Rosemount GSM 1999, McLaren Vale, Australia


Appearance: Dark garnet. Brick red tinge on the rim with sediments.

Nose: Smelled of aged burgundy. Sweet dark fruit was detected, maybe blackberries? Secondary aromas were present but in a nice way. Spicy, minty and funky, though the funk disappeared after some airing.

Palate: Tasted of sarsaparilla! Fruit and tannins still intact. Chocolatey with ripe tannins. Mint and cinnamon present on the tongue. Medium finish with good acidity, given the age.

Comments: Courtesy of Ms. Ricca, otherwise couldn’t have tasted an aged GSM (50% Grenache, 40% Syrah and 10% Mourvedre) from Rosemount. It’s past its prime but still very drinkable if you don’t mind the secondary aromas! Drink up now!

Domaine Terlato and Chapoutier, Shiraz-Viognier 2007, Victoria, Australia

Appearance: Dark, intense purple with a purplish rim.

Nose: Pleasant aromas of cinammon, liquorice, vanilla and blackberries with a touch of black pepper.

Palate: Fruit forward – plummy, slightly jammy with a spicy, strong peppery finish and good acidity to match. Not overly strong tannins but had sufficient grip to last for awhile.

Comments: Went down quite well with the BBQ mini ribs & potato wedges that I ordered from Al-Fresco’s, one of my favourite ribs take-out/ delivery restaurant in HCMC when I don’t really know what to have for dinner 😛 Drinking well now but can age.

Icon Lounge, Hunter Valley, Australia

Icon Lounge, Hunter Valley

Located in the small winemakers centre, Icon Lounge was the place where I first tasted the legendary 1999 Brokenwood Graveyard Shiraz. Well, that was not all, there’s the 2003 Capercaillie Shiraz, 2004 Mount Pleasant OP&OH Shiraz and the 1998 Meera Park Shiraz that I really enjoyed tasting.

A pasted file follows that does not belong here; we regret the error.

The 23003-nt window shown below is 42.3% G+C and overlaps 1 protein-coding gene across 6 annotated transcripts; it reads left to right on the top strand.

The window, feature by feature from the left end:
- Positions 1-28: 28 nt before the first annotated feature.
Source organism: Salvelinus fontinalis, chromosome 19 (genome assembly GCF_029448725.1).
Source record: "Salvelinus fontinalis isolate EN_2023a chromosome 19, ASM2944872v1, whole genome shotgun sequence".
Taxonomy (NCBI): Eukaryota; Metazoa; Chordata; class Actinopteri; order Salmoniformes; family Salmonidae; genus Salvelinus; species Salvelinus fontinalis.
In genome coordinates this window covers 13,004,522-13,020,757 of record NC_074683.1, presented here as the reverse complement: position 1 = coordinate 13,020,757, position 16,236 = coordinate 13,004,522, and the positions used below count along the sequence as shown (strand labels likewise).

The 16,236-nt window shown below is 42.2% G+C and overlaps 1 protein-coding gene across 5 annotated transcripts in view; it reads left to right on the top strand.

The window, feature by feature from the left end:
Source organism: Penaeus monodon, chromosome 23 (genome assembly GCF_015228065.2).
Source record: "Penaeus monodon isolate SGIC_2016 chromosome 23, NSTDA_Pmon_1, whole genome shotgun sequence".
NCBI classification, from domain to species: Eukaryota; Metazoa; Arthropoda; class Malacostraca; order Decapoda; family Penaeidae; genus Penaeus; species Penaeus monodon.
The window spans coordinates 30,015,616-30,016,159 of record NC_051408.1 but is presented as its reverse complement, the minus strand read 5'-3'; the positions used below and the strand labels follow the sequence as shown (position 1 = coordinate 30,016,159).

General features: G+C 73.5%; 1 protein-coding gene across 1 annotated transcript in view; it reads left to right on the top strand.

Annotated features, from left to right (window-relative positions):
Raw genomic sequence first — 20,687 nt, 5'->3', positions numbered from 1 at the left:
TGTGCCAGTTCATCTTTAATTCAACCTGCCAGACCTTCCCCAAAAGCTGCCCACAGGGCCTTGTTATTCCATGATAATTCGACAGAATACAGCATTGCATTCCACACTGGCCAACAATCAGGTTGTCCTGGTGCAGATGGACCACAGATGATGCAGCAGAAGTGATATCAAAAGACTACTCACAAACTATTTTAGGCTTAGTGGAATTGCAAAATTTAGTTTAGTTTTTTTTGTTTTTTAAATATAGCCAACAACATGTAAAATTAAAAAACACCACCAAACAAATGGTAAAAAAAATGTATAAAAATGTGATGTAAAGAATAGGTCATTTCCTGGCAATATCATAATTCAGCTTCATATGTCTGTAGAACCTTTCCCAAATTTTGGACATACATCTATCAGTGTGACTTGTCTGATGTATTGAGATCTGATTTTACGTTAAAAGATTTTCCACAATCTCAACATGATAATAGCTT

And I was lucky enough to have the priviledge to taste a portion of the prized 1997 ILR Reserve Semillion at Brokenwood, which is just opposite the road. A little praise on the graveyard shiraz goes a long way! 🙂

My only gripe on Hunter Valley is that restaurants there generally don’t encourage BYO and they either close on weekdays or don’t allow take-out. But it was really fun to hop from vineyard to vineyard tasting different stuff, identifying the wines that I like and talking to the cellar door people. You can see how their eyes would light up and the noticeable change in warmth when you show them that you know something about wines and not just some casual visitors who don’t even bother remembering the difference between a cabernet sauvignon and a shiraz.

If you’re heading to Hunter Valley anytime soon, do check out Capercaillie, Piggs Peake, Brokenwood, Tower Estate, De Bortoli (for its dessert wine tasting) and Briar Ridge. And if you’re in the mood for bubblies, swing by Peterson’s. But I would stick to the sparkling shiraz and sparkling chambourcin though 😛

I just wished I had some perfectly charred mesquite BBQ to go with the intoxicatingly smokey, almost mocha-like chambourcin!